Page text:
Open finance data, intelligence and payments platform Moneyhub has called for building societies to capitalise on open banking
Over half (55%) of building societies view open banking as an opportunity, according to a report published by Whitecap Consulting in partnership with the Building Societies Association (BSA).
More than a third have not yet assessed open banking’s benefits for their business, but only 10% view it as a potential threat.
Open finance data, intelligence and payments platform Moneyhub, which contributed to the report, has called for building societies to capitalise on open banking.
According to the senior leaders interviewed as part of the report, digital transformation is the primary challenge for the sector over the next five years, while the need to remain relevant to customers and improve engagement was also a key priority going forward.
Among building societies, 79% said that open banking would enhance the mortgage underwriting process, 76% said it would improve customer data connectivity and 71% that it would improve operational efficiencies.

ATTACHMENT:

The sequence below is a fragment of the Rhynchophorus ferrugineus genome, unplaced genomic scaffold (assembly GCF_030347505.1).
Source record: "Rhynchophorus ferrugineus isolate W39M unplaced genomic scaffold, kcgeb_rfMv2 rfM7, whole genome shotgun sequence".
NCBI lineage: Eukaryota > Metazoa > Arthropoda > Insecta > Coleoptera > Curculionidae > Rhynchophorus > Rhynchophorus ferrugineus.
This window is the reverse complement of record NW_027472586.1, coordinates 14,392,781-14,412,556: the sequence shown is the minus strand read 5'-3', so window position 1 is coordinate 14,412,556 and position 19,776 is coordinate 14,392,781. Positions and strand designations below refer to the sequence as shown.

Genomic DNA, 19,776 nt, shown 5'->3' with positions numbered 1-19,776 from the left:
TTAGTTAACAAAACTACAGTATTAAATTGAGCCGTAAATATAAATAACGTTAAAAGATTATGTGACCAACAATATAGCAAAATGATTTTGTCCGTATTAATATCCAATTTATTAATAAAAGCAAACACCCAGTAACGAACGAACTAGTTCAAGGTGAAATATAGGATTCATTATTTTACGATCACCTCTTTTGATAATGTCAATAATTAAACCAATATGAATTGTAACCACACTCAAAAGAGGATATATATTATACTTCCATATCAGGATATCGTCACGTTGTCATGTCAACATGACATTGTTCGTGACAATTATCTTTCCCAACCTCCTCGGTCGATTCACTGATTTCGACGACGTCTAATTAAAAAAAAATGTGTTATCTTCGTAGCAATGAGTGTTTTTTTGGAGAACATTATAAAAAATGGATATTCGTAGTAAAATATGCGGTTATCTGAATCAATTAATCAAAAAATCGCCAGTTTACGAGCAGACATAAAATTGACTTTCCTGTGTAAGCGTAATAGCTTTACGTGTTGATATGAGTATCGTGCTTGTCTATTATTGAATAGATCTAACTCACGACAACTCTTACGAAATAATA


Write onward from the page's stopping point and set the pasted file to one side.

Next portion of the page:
The research also found that 93% of building societies said mutuality affects their decision-making; 66% said mutuality is about culture, values and social purpose, and 71% consider the branch network to be a critical part of regionality.
The majority (90%) of building societies consider community involvement a commitment to regionality, 67% identify digital transformation as the primary challenge over the next five years and 65% all stakeholders surveyed believe open banking to be an opportunity for the sector.
Robin Fieth, chief executive of the BSA, said: Society is rapidly transitioning from an era of big hard-wired mainframes and decades of different programmes to one of cloud-based services connected via APIs, data science and intelligent automation.
Building societies are already making use of robotics, chatbots, cloud-based solutions, API connectivity, mobile apps, digital IDs and Open Banking. At the same time, they are remaining present in their communities reimagining the purpose of the branch using design and technology to turn them into spaces for engagement and support within their communities, Fieth said.
He said: Where building societies go next, as this report makes abundantly clear, will give a range of answers based on individual strategies, but will be fundamentally driven by mutuality, or social purpose as it is more commonly called today.
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